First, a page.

Characterization of Pseudomonas aeruginosa Antibiotic Resistance to Polymyxin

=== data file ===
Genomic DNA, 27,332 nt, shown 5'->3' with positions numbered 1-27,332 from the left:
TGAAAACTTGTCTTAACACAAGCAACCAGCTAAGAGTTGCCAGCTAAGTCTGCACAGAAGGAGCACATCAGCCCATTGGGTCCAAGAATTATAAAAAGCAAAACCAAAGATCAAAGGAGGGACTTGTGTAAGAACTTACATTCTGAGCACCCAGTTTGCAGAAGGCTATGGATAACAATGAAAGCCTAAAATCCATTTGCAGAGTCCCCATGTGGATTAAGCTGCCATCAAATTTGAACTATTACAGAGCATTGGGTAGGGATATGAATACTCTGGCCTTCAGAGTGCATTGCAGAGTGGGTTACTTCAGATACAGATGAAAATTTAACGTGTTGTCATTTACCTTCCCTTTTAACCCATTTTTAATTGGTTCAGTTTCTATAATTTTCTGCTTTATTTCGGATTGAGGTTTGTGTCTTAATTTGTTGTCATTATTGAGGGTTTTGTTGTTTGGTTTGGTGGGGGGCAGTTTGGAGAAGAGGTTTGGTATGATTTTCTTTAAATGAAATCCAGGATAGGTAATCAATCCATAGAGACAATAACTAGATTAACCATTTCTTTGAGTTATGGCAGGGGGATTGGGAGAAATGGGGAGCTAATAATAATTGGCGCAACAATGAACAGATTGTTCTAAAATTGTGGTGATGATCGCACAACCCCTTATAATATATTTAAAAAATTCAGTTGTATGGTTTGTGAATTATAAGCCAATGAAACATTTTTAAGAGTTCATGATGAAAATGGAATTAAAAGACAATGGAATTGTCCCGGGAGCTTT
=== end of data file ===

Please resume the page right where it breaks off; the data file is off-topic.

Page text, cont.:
Polymyxin B is a cationic peptide antibiotic that has efficacy at killing the opportunistic pathogen, Pseudomonas aeruginosa. However, the efficacy of polymyxin B is reduced at high calcium concentrations, which are characteristic of in vivo environments. The goal of this study is to identify P. aeruginosa genes that impart calcium-dependent polymyxin B resistance. In previous research, a series of P. aeruginosa mutant strains was obtained that had increased sensitivity to polymyxin B when cultured at high calcium concentration. Some of the mutants have been complemented with P. aeruginosa DNA that restores polymyxin B sensitivity, and these genes have been sequenced. Sequence analysis has shown that the genes that effect resistance are ones that have not yet been identified previously, and unexpectedly are not related to lipopolysaccharide modification, as been shown in other research. In this project, I used a microtiter plate assay and antibiotic disk diffusion assays to determine the minimum inhibitory concentration (MIC) of the wild-type strain, the mutant strains, and the complemented strains, at low and high calcium concentrations. Unlike prior results using e-strip diffusion assays, the MIC results do not show a significant difference between the strains cultured differing calcium concentration. In future studies, I will modify the MIC methodology and perform e-strip analysis to determine if the difference observed here from prior studies are a result of differing methodologies for determining MICs.